The ladder and the hose are essential tools of any firefighter. As part of Fire Ops 101 at the Hagevig Fire Training Center in Juneau, participants climbed a 75-foot ladder apparatus while wearing turnout gear and SCBA, and they learned the basics of operating a hose for defensive fire operations.
Ladder and Hose radio feature
Firefighters will routinely climb onto a roof during a building fire to ventilate the structure of heat and smoke. But CCF/R’s Erik Goldsberry says the various antenna, masts, ventilation hoods and air handling ducts, and other equipment can all be hazards, obstacles, and possible soft spots in a collapsing roof.
“We pre-fire plan a lot of our target hazards in town. So, a building like (Alaska State Trooper post on Sherwood Lane), we try to hit annually. We try to walk around and see if there’s been any changes in the building.”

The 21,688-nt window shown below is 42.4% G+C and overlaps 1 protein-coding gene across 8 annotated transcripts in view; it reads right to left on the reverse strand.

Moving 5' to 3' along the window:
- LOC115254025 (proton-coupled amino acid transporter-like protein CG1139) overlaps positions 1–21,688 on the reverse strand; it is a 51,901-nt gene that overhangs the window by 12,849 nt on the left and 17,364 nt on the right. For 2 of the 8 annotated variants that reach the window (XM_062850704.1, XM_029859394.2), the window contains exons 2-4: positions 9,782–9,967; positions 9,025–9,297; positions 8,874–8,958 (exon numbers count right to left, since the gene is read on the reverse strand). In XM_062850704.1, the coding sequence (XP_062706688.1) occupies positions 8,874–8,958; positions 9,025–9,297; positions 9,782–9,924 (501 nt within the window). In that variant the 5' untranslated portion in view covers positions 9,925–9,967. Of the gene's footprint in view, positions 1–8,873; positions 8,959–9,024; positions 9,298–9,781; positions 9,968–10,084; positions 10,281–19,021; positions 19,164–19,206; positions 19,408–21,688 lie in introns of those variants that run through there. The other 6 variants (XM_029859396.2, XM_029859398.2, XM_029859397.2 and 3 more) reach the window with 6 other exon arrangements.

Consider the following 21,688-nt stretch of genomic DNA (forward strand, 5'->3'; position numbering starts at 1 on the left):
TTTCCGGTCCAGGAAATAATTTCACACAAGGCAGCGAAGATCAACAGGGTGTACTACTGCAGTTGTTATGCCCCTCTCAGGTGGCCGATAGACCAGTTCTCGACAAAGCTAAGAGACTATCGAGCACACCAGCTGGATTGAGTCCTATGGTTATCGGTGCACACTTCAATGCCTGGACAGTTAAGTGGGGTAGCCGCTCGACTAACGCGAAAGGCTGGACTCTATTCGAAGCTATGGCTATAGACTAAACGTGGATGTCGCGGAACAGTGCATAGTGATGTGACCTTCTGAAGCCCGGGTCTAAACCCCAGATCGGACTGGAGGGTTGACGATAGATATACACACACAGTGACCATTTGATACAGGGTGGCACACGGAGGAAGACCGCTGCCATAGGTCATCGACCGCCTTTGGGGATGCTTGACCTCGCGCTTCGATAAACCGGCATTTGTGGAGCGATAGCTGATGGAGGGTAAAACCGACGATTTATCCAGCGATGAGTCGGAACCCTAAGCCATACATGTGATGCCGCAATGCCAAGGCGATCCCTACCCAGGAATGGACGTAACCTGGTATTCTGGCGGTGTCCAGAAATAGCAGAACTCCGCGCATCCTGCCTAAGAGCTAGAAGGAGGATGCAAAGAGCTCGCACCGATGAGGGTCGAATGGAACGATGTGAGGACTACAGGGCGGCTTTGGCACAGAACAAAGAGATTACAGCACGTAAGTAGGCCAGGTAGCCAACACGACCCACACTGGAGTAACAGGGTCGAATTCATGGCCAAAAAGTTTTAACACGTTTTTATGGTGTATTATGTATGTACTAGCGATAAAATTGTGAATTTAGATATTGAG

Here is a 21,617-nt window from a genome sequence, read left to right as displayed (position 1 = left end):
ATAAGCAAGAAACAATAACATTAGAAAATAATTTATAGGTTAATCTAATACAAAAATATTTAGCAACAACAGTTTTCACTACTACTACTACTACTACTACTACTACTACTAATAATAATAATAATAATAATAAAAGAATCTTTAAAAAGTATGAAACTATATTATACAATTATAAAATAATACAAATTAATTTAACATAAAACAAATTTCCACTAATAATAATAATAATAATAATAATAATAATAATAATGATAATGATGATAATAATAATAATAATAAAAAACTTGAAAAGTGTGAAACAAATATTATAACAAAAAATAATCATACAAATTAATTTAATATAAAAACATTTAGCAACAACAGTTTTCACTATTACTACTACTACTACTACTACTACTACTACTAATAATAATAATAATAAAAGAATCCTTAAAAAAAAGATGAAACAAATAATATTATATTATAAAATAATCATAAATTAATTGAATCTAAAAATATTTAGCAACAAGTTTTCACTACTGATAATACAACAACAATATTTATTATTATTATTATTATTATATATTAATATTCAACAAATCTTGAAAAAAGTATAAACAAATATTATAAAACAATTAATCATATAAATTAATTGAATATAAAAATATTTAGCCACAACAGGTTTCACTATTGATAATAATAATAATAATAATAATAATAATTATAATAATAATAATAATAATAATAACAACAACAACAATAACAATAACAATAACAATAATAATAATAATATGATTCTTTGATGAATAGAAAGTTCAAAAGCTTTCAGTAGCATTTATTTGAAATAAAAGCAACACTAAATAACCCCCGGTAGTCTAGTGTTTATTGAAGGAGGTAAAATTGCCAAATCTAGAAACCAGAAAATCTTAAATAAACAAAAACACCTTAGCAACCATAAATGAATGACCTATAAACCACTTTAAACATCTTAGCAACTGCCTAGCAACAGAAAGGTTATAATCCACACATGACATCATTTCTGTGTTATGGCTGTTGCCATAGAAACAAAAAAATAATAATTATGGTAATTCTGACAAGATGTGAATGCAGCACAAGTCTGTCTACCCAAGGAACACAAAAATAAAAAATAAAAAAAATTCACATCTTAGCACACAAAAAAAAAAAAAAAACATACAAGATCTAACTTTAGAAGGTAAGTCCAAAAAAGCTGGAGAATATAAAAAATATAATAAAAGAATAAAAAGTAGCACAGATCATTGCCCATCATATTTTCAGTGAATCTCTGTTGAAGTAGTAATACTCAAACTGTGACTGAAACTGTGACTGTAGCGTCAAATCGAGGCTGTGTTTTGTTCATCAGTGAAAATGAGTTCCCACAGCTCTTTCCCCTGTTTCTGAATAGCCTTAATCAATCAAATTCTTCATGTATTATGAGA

Goldsberry says they try to update their floor plans for every major building in Juneau for locations of offices, roof access, electrical service, and fuel storage.
“We like to know where all that stuff is so we can shut the fuel off if we need to, or know that could be a potential hazard to catch fire.”
Exposure or Defensive Hose Operations
An exposure line for defensive fire operations would normally be operated by firefighters if there is a danger to surrounding buildings during a structure fire.
“Think about how you’re sitting there,” Goldsberry says, “And you could be there for hours.”
“It could be a nice job because you could be the guy who just did entry. You could’ve just been through a tank of air. So, you come out. You’re exhausted. You take the pack off. You get a little bit of recovery, and something to drink and some rest. Then you go back to staging and the IC (Incident Commander) says ‘We need an exposure line’. You could do that. This is a good way to recover after expending yourself.”